I read comments such as Edward Girardet's ("US, beware the consequences in Afghanistan," Oct. 22, opinion page) and wonder if he has forgotten the deaths of thousands on Sept. 11. I don't believe in revenge, but I do believe justice should be done, and more important for Arab leaders, justice should be seen to be done.
It's unfortunate that Afghans are dying. However, it seems to me that if the US does not strike back, it will only encourage terrorist action. And regarding the proposal of another Marshall plan: Has anyone considered that the US would pay the bill? When will the US grow tired of paying the bill and being the target? Let the Arab leadership know that if they carry out murder, they forfeit all aid.
Alistair Thomson Oshawa,Ontario
I was at two dinner parties last weekend. It would have been great to have Edward Girardet in attendance. Almost everyone approved of what we are doing in Afghanistan: Flag-waving patriotism had won out over rational thought. I suspect that if Osama bin Laden were thought to be holing up in Paris, London, or Munich, they would have agreed to bomb those cities back to the Stone Age. All guests seemed to think it was time to comply with the international consensus on Palestine and make it an independent state - but none assumed that would end terrorism.
C. F. Baumgartner Mercer Island, Wash.
Questioning Islam's 'tenet' of terror
I studied "The tenets of terror" (Oct. 18) to get an unbiased presentation of Islam and the thoughts of those involved in the terrorism that has plagued the world. I learned that Islam is basically a peace-abiding religion, and that terror has no "tenet."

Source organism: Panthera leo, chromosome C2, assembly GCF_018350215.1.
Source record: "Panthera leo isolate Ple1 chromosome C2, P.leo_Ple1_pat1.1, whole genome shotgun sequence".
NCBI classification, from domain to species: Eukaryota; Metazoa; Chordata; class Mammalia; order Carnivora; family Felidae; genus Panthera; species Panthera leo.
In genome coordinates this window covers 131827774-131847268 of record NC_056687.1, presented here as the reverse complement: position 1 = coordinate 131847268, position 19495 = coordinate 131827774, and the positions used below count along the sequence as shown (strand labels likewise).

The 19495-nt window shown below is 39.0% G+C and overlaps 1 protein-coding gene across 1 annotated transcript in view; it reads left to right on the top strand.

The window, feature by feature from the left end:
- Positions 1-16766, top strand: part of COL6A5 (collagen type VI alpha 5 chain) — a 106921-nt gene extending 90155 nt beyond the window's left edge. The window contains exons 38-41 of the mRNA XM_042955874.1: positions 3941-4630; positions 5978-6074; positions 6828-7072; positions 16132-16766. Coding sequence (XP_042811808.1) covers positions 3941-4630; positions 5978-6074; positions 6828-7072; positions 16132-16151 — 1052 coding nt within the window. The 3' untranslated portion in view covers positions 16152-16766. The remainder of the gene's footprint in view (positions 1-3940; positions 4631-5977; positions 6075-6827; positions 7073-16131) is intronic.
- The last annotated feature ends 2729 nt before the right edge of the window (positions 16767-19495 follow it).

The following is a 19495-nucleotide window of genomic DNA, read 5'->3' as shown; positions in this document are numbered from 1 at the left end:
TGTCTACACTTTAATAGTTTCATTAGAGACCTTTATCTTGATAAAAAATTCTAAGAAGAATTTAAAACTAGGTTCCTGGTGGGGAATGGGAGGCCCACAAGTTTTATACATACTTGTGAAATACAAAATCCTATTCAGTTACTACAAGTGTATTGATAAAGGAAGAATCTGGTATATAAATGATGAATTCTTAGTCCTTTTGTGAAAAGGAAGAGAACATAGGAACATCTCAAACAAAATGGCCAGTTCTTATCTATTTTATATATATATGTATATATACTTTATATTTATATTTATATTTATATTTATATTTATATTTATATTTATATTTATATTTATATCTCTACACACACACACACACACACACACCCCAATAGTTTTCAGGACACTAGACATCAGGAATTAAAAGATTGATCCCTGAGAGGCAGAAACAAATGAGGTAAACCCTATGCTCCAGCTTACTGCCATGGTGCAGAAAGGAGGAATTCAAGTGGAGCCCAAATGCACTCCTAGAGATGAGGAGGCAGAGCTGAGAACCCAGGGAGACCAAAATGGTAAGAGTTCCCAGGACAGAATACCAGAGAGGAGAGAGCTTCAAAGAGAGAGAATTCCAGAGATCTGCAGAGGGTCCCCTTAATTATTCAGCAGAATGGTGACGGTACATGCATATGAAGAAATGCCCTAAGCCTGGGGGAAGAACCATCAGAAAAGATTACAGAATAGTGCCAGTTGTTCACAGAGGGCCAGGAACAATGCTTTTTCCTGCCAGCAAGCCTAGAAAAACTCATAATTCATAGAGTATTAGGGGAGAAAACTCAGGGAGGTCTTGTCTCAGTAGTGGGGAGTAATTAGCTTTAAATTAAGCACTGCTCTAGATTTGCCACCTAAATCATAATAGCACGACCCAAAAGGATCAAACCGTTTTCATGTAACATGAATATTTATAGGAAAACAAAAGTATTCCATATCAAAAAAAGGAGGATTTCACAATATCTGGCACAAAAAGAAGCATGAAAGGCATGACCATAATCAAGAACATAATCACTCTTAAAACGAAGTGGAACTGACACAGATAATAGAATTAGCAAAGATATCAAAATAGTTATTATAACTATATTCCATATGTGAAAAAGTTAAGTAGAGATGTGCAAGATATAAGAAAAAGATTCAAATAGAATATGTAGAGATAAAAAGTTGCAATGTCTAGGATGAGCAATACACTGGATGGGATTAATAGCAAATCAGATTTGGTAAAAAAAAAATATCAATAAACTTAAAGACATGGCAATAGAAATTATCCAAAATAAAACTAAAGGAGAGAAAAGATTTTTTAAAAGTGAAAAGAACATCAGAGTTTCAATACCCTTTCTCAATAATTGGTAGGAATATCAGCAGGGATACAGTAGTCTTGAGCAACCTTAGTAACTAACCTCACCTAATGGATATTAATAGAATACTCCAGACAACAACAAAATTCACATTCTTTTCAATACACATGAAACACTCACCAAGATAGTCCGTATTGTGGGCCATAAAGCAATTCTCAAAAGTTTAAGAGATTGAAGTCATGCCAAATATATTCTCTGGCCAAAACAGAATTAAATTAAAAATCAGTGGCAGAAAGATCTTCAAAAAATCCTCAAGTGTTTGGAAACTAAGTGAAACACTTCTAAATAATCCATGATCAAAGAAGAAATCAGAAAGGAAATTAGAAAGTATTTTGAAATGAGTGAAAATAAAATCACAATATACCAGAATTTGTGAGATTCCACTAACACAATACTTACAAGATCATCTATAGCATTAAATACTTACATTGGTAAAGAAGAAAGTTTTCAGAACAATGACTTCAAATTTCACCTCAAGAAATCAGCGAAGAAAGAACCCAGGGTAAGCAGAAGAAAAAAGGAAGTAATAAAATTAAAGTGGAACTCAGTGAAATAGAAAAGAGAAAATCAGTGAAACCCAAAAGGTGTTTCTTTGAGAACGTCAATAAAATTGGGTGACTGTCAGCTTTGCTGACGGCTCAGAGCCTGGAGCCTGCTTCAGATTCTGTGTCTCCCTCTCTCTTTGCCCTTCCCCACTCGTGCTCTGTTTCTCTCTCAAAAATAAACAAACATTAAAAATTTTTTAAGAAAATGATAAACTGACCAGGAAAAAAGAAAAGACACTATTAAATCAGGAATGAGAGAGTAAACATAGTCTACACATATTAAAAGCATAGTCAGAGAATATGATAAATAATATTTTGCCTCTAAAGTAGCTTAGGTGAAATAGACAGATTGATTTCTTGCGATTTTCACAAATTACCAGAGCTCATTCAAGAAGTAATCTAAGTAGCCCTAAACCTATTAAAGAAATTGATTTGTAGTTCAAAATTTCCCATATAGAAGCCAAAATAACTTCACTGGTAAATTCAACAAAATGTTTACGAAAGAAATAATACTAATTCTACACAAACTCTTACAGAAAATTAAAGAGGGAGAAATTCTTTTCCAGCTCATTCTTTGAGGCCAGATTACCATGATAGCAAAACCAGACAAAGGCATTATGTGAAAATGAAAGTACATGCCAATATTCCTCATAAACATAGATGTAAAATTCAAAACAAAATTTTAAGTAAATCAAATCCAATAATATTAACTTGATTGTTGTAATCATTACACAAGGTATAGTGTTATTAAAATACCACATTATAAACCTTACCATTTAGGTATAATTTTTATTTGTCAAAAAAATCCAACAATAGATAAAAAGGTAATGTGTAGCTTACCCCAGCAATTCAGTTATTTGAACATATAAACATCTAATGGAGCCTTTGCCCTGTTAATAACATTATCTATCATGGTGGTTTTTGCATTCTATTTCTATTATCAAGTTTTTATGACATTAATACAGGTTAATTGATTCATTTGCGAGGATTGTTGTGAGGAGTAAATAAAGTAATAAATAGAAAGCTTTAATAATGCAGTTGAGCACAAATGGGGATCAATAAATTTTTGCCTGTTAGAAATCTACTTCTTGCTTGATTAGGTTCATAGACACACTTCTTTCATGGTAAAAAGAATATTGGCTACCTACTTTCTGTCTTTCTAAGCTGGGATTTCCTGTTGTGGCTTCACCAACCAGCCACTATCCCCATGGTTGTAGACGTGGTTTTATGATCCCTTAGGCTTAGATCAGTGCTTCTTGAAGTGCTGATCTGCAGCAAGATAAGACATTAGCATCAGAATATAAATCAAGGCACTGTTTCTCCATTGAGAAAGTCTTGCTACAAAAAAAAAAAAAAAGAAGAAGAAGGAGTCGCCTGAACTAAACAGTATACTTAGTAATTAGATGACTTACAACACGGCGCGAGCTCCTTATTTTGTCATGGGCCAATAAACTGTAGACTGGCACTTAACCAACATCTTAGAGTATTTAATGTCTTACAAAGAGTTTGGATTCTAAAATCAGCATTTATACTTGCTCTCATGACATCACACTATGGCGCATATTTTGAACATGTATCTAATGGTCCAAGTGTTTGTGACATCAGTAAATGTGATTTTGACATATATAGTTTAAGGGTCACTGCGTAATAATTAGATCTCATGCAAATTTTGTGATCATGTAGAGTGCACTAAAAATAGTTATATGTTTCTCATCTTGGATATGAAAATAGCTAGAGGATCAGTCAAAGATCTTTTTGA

Philip Arnold West Hills, Calif.
I am concerned about comments in "The tenets of terror." The reporters note that President Bush's and Prime Minister Blair's comments that the war on terrorism is not a battle between the West and Islam must "surely ... mean mainstream Islam."
Even the Saudi government - a nation with a conservative form of Islam - denounced Afghanistan's hosting of terrorists. The original terrorist action was universally condemned by Islamic nations, including condolences from Saddam Hussein. It is only after the loss of civilian lives in Afghanistan that the sympathy is beginning to shift.
Amrita Burdick Kansas City, Mo.
Guarding civil liberties in time of terror
"Watch out for America's own extremists" (Oct. 19, opinion page) is chilling. In the name of security, our government is shattering the Bill of Rights. Now we are warned to watch out for "extremists" who may protest. These rights were written into the Constitution to counteract the tyranny of the English monarchy. Instead of showing our "patriotism" by acquiescing to this latest tyranny, we should ask ourselves a few penetrating questions: Is the government upholding the law? Are suspected "extremists" breaking the law?
Ariel Master Lorane, Ore.
The hand-wringing over civil liberties is at risk of being out of touch with reality, and is an invitation to vigilante rule. Public-safety policies and the current modifications to them ensure that we use reason to protect ourselves. Too much ACLU opposition will have an opposite and deadly effect, if a general feeling of insecurity turns to panic due to inaction. We need a clear message that the government is in charge. The terrorists have promised more attacks. I caution those who become too zealous about civil liberties that they are toying with a loaded gun.
Daryl Baker Cary, N.C.
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